Another new illness sprung its ugly head almost a year later. This meant a new specialist. Once again after the nurse had checked us in she made a comment. This comment was different. She thought it was nice my husbands granddaughter was taking care of him. Granddaughter? I know he had aged, I know I had aged, but had he aged that much in one year I wondered. I mentioned to the nurse I was his wife and she apologized profusely saying she did not mean to offend my husband. I told her it was okay. By this time my husband had started to pay attention to anything but the fact that he was in the doctor’s office for another illness. He was busy trying to make sure what he said came out correctly, he wanted to be able to joke with the nurses or doctors to make them feel more comfortable and yes, to make himself more comfortable with all that was happening as well. He never heard the granddaughter remark.

He did on occasion catch glimpses of himself with all the mirrors and reflective surfaces in the universities clinics, which are located and attached to the hospital. Sometimes he would ask me if he looked as bad as the reflection. This was a hard one for me, as when I looked at him, I did not see a sick man or an old man, I saw the man I loved. But if he asked then I would have to look at his appearance. I did not want to lie. So I would tell him how we all reflect badly in the surfaces there. He was satisfied with that answer. There were other times he saw things and was more specific with his questions. An example would be, if he looked as skinny as the reflection, with this I would answer he had lost weight but the reflections were still distorted. It was hard to catch a glimpse of myself. It must have been extremely hard on him to see himself in the reflections.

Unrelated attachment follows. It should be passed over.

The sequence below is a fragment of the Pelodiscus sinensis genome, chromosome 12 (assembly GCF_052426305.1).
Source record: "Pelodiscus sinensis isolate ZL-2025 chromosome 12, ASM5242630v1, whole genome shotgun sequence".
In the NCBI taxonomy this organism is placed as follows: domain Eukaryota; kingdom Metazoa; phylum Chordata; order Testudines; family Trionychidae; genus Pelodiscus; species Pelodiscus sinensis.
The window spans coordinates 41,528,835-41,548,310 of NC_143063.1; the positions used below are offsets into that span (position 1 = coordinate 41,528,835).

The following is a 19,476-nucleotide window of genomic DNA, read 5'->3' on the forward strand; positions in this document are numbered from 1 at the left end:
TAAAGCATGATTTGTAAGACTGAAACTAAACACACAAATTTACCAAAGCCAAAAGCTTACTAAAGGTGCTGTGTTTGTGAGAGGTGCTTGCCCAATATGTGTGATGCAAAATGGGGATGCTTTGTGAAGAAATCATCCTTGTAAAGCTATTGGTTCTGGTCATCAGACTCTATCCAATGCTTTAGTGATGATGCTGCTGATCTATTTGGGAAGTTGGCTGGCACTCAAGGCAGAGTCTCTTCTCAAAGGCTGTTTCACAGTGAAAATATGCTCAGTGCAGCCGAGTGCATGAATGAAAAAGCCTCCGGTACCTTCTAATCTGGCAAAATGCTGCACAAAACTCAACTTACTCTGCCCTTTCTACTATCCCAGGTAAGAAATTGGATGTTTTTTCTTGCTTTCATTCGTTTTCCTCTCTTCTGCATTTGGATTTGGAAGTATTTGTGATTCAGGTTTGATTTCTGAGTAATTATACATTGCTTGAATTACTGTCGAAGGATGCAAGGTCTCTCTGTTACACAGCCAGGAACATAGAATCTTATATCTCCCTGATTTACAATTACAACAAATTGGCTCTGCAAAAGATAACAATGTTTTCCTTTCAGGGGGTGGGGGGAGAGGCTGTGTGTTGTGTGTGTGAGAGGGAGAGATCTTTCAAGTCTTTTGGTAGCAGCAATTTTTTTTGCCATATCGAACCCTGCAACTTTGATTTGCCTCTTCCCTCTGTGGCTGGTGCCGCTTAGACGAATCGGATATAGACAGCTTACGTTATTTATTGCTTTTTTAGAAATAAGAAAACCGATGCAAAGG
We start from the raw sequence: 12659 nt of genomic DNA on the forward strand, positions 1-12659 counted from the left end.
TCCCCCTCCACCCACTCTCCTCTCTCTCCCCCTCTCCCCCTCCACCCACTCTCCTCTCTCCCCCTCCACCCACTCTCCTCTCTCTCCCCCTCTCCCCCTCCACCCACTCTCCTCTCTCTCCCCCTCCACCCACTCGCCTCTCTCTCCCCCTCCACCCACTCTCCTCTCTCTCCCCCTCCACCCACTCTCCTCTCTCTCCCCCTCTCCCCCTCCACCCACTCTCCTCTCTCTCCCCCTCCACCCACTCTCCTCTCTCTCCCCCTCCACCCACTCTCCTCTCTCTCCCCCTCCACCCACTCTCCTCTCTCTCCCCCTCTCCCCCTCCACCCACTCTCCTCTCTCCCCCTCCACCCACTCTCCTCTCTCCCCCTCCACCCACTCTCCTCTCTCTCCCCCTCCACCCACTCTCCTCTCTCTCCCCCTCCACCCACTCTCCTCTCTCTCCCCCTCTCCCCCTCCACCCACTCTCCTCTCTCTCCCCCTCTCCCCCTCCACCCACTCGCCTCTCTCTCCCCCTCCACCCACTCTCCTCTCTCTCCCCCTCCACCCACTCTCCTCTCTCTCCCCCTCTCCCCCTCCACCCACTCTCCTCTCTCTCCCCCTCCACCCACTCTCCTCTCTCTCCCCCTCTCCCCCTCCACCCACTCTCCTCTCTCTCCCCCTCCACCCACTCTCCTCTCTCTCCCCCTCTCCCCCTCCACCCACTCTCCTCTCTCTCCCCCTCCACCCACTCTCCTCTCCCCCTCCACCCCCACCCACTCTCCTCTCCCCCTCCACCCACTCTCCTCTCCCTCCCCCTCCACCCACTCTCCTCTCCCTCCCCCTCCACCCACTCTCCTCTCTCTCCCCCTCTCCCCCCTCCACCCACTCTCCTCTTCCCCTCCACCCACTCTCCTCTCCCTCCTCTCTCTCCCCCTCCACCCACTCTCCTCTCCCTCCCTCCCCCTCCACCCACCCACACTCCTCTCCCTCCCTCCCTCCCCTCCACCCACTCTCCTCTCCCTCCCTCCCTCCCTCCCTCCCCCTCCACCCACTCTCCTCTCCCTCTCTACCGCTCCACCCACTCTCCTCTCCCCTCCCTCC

I wonder how many people go into the hospital for long stays with serious, life threatening illnesses come out looking no different then when they first were admitted. I know from my experience, there were some in rooms near my husbands whose loved ones started to age while they were there. All the ill near my husband’s room did not have such long stays in the hospital as my husband did, yet their weariness was evident in their appearance. I never mentioned it to any, they were going through enough worry. I am sure many felt like I did, no longer caring what we looked like, just wanting our loved ones to recover and come home with us.

Now that my husband has died, I wonder if my appearance looks as if I have aged more. I wonder if my face has got the look of someone who is so tired and worn out that even the thought of doing anything makes me feel worn out. I wonder if the blank stare I feel I have all the time appears to others. There are also times I wonder if I look the same as before. For some reason, looking the same is not a comforting thought. It should be, but it is not. If I look the same, I feel as though all that we went through together left no mark on me. As though it never happened. As if my husband was just a passing thought not an every day, important and essential part of my life. For now I will not know what I look like. My husband was my most truthful mirror. He is not here to tell me. As for the mirror, I am not ready to look into one quite yet.